I can’t believe that only 6 months have passed since I attend the Google Teacher Academy in London in April earlier this year. Since then, I have visited Slovakia on a European Teacher Trainee exchange, qualified as a primary school teacher and started my first teaching position with a class of 36 energetic and inspiring year 4 children (8-9 years old).
As I am just starting as a newly qualified teacher, the technology I love has had to take a back seat while I establish classroom routines, conquer a myriad of behaviour management techniques and generally cope with the 1001 things that you need to do as a classroom teacher that never occurred to you as a student. However, I have been very fortunate to find a position where the Senior Leadership not only support my interest in technology but actively encourage it and slowly I’ve started to have time to get our Google Apps account up and running. We have started three class blogs this week and have made blogs to share learning logs (homework) and the marvellous moments we have in school. One of the blogs is for my class, the other two are for the classes taught by the senior leadership team (foundation and year 6). It has been wonderfully inspiring to help them get started on this journey.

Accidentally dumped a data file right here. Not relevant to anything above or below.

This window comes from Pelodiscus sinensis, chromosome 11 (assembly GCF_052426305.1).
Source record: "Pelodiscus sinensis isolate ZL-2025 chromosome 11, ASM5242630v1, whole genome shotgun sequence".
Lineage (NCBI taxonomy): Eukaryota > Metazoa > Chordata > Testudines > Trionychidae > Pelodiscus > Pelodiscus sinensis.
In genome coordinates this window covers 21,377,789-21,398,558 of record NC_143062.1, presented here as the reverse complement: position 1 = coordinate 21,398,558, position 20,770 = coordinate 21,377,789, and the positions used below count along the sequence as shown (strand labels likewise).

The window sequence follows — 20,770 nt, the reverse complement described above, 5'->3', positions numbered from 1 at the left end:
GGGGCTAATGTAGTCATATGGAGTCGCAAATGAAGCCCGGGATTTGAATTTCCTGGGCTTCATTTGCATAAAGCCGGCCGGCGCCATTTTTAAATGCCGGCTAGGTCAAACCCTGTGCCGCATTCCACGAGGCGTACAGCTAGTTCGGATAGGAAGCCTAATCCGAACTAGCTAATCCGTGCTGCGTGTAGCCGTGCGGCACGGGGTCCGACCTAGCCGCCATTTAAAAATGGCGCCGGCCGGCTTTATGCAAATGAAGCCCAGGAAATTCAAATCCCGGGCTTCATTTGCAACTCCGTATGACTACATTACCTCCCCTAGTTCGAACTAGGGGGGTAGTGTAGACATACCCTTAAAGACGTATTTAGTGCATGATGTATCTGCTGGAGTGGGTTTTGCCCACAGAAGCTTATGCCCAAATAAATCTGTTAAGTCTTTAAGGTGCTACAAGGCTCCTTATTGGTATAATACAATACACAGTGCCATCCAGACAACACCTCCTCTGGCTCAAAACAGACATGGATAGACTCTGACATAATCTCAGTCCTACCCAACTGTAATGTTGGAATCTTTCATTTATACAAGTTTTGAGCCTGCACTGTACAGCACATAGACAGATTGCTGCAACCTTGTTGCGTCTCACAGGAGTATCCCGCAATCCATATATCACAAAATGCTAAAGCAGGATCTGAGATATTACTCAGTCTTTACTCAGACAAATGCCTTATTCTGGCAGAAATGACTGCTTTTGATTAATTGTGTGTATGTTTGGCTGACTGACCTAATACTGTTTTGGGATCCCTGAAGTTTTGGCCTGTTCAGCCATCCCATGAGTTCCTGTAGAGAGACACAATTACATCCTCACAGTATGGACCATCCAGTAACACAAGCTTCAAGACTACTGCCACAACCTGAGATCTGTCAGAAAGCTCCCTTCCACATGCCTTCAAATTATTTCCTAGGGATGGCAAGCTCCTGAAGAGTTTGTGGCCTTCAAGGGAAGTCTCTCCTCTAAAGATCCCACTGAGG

We will be publicising the blogs to our parents soon, having first built up a few teacher-written posts. Once permissions are sorted out from parents, we can start to give the children accounts and they will be able to write blog posts and comments themselves. So far we are on track for developing blogging at the school over the coming year.
Without attending GTAUK, I don’t think I would have had the confidence to set up the Google Apps for Education account myself. The Google Certified Teachers I met in London have been an amazing source of wisdom, help and advice. I hope that with this support and the encouragement of my senior leadership team, our use of technology in school will be transformed by the end of the school year to be relevant to children, practical and easy to update, child-led and reach out beyond the physical school and into the wider community beyond.